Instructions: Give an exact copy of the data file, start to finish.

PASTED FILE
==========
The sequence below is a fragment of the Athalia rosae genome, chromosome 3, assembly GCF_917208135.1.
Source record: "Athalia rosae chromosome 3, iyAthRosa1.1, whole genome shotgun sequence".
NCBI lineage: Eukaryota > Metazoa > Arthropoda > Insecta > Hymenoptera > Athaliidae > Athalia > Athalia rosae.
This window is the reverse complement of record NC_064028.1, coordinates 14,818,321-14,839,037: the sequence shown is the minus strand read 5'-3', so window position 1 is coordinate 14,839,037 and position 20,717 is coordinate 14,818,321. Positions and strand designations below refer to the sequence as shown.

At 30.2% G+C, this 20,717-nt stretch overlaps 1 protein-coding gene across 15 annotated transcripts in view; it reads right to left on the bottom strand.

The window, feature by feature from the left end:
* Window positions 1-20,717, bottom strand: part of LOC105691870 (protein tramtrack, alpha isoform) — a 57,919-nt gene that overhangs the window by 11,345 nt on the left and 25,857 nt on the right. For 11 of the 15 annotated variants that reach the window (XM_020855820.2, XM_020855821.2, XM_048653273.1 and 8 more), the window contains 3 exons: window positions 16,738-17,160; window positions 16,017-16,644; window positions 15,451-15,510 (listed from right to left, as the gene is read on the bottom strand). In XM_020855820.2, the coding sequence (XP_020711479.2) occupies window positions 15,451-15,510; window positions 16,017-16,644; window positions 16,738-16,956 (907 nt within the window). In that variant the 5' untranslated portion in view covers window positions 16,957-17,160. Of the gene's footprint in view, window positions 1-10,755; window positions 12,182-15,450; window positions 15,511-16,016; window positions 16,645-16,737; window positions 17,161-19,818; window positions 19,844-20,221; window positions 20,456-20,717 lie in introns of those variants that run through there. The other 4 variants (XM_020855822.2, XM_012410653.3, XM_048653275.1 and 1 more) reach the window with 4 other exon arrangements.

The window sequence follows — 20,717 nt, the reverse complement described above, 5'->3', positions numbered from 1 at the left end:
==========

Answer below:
The sequence below is a fragment of the Athalia rosae genome, chromosome 3, assembly GCF_917208135.1.
Source record: "Athalia rosae chromosome 3, iyAthRosa1.1, whole genome shotgun sequence".
NCBI lineage: Eukaryota > Metazoa > Arthropoda > Insecta > Hymenoptera > Athaliidae > Athalia > Athalia rosae.
This window is the reverse complement of record NC_064028.1, coordinates 14,818,321-14,839,037: the sequence shown is the minus strand read 5'-3', so window position 1 is coordinate 14,839,037 and position 20,717 is coordinate 14,818,321. Positions and strand designations below refer to the sequence as shown.

At 30.2% G+C, this 20,717-nt stretch overlaps 1 protein-coding gene across 15 annotated transcripts in view; it reads right to left on the bottom strand.

The window, feature by feature from the left end:
* Window positions 1-20,717, bottom strand: part of LOC105691870 (protein tramtrack, alpha isoform) — a 57,919-nt gene that overhangs the window by 11,345 nt on the left and 25,857 nt on the right. For 11 of the 15 annotated variants that reach the window (XM_020855820.2, XM_020855821.2, XM_048653273.1 and 8 more), the window contains 3 exons: window positions 16,738-17,160; window positions 16,017-16,644; window positions 15,451-15,510 (listed from right to left, as the gene is read on the bottom strand). In XM_020855820.2, the coding sequence (XP_020711479.2) occupies window positions 15,451-15,510; window positions 16,017-16,644; window positions 16,738-16,956 (907 nt within the window). In that variant the 5' untranslated portion in view covers window positions 16,957-17,160. Of the gene's footprint in view, window positions 1-10,755; window positions 12,182-15,450; window positions 15,511-16,016; window positions 16,645-16,737; window positions 17,161-19,818; window positions 19,844-20,221; window positions 20,456-20,717 lie in introns of those variants that run through there. The other 4 variants (XM_020855822.2, XM_012410653.3, XM_048653275.1 and 1 more) reach the window with 4 other exon arrangements.

The window sequence follows — 20,717 nt, the reverse complement described above, 5'->3', positions numbered from 1 at the left end: